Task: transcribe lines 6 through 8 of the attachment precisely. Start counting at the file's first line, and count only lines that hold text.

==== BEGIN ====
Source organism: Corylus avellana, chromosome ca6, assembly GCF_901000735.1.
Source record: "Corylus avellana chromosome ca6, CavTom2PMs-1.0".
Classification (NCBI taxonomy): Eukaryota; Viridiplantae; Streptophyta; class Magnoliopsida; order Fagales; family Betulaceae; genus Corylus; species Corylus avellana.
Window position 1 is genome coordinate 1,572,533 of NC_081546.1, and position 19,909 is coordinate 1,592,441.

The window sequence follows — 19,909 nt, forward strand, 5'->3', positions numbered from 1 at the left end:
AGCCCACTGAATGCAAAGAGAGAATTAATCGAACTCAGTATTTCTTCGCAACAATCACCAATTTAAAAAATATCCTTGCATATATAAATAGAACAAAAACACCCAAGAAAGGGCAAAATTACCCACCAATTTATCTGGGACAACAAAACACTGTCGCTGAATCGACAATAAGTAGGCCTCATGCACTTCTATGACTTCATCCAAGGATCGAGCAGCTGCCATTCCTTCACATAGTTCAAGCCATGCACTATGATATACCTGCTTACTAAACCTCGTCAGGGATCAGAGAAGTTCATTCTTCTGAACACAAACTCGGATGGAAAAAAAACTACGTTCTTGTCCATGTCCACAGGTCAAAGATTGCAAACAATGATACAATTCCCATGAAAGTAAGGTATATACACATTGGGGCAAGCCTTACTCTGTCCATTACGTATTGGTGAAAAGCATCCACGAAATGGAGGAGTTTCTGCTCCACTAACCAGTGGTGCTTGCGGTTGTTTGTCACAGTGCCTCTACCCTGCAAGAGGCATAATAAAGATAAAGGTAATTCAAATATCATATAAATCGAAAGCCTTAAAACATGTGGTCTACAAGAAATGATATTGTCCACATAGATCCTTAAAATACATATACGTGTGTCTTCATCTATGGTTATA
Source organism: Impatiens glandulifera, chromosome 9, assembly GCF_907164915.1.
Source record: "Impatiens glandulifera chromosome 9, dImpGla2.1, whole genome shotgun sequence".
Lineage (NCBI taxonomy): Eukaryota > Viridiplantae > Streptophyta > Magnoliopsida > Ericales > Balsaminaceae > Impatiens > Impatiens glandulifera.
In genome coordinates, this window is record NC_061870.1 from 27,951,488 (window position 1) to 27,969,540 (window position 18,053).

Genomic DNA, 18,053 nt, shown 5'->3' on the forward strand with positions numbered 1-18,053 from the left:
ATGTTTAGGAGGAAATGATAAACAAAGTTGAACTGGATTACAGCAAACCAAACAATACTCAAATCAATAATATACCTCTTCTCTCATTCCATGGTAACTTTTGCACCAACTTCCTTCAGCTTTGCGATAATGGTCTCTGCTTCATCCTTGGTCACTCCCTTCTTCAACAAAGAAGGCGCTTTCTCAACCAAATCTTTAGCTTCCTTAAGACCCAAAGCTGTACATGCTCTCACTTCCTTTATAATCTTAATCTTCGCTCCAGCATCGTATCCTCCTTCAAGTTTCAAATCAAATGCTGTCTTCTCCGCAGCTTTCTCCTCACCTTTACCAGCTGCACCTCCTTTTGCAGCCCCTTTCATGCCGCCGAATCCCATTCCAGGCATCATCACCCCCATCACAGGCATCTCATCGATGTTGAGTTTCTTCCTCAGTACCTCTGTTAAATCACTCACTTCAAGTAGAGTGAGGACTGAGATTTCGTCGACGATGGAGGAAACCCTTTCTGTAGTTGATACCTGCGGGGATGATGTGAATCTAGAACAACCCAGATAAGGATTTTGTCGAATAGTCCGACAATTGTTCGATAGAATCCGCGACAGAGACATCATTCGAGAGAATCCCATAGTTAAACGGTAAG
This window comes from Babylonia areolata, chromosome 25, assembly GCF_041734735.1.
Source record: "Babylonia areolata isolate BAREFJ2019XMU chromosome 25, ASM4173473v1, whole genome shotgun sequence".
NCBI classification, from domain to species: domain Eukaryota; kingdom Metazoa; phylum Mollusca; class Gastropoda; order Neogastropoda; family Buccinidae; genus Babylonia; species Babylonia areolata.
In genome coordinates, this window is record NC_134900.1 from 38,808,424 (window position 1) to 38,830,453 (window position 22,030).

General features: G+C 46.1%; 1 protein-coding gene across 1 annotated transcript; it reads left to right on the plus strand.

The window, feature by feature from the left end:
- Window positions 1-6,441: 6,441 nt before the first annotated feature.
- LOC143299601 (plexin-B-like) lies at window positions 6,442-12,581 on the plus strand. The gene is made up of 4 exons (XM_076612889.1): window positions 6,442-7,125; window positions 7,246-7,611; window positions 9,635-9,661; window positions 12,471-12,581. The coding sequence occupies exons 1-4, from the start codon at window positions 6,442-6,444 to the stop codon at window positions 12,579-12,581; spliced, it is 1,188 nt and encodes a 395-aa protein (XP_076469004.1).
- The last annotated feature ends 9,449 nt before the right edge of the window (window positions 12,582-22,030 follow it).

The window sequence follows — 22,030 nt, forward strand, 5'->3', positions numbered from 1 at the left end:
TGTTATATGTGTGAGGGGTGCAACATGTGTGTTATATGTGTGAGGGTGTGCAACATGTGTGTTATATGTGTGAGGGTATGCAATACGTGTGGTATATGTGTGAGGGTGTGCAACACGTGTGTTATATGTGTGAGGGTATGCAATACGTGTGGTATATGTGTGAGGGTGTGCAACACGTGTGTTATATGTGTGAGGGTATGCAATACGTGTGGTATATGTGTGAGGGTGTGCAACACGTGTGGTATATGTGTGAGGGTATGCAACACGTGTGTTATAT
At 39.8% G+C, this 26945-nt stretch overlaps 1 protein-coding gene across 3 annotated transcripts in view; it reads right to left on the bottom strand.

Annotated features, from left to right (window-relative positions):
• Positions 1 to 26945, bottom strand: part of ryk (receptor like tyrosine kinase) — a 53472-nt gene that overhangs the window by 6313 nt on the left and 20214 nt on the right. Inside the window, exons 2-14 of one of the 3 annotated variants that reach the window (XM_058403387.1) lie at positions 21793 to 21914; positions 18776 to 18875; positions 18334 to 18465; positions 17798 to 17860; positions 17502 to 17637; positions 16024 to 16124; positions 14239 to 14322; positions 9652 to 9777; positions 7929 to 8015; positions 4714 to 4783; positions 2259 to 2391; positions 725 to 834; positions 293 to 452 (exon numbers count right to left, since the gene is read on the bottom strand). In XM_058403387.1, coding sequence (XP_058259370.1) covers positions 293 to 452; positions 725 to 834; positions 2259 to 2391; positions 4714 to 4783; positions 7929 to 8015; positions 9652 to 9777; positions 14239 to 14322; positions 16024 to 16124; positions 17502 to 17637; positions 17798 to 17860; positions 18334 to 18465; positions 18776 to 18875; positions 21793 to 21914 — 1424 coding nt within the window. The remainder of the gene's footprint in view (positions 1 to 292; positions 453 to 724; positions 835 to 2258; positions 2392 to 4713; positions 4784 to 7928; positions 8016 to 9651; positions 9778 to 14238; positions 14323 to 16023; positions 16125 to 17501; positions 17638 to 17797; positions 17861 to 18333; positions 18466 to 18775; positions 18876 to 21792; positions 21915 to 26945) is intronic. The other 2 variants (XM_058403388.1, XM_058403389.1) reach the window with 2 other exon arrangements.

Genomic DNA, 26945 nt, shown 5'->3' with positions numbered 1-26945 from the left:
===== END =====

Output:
AGCCCACTGAATGCAAAGAGAGAATTAATCGAACTCAGTATTTCTTCGCAACAATCACCAATTTAAAAAATATCCTTGCATATATAAATAGAACAAAAACACCCAAGAAAGGGCAAAATTACCCACCAATTTATCTGGGACAACAAAACACTGTCGCTGAATCGACAATAAGTAGGCCTCATGCACTTCTATGACTTCATCCAAGGATCGAGCAGCTGCCATTCCTTCACATAGTTCAAGCCATGCACTATGATATACCTGCTTACTAAACCTCGTCAGGGATCAGAGAAGTTCATTCTTCTGAACACAAACTCGGATGGAAAAAAAACTACGTTCTTGTCCATGTCCACAGGTCAAAGATTGCAAACAATGATACAATTCCCATGAAAGTAAGGTATATACACATTGGGGCAAGCCTTACTCTGTCCATTACGTATTGGTGAAAAGCATCCACGAAATGGAGGAGTTTCTGCTCCACTAACCAGTGGTGCTTGCGGTTGTTTGTCACAGTGCCTCTACCCTGCAAGAGGCATAATAAAGATAAAGGTAATTCAAATATCATATAAATCGAAAGCCTTAAAACATGTGGTCTACAAGAAATGATATTGTCCACATAGATCCTTAAAATACATATACGTGTGTCTTCATCTATGGTTATA
Source organism: Impatiens glandulifera, chromosome 9, assembly GCF_907164915.1.
Source record: "Impatiens glandulifera chromosome 9, dImpGla2.1, whole genome shotgun sequence".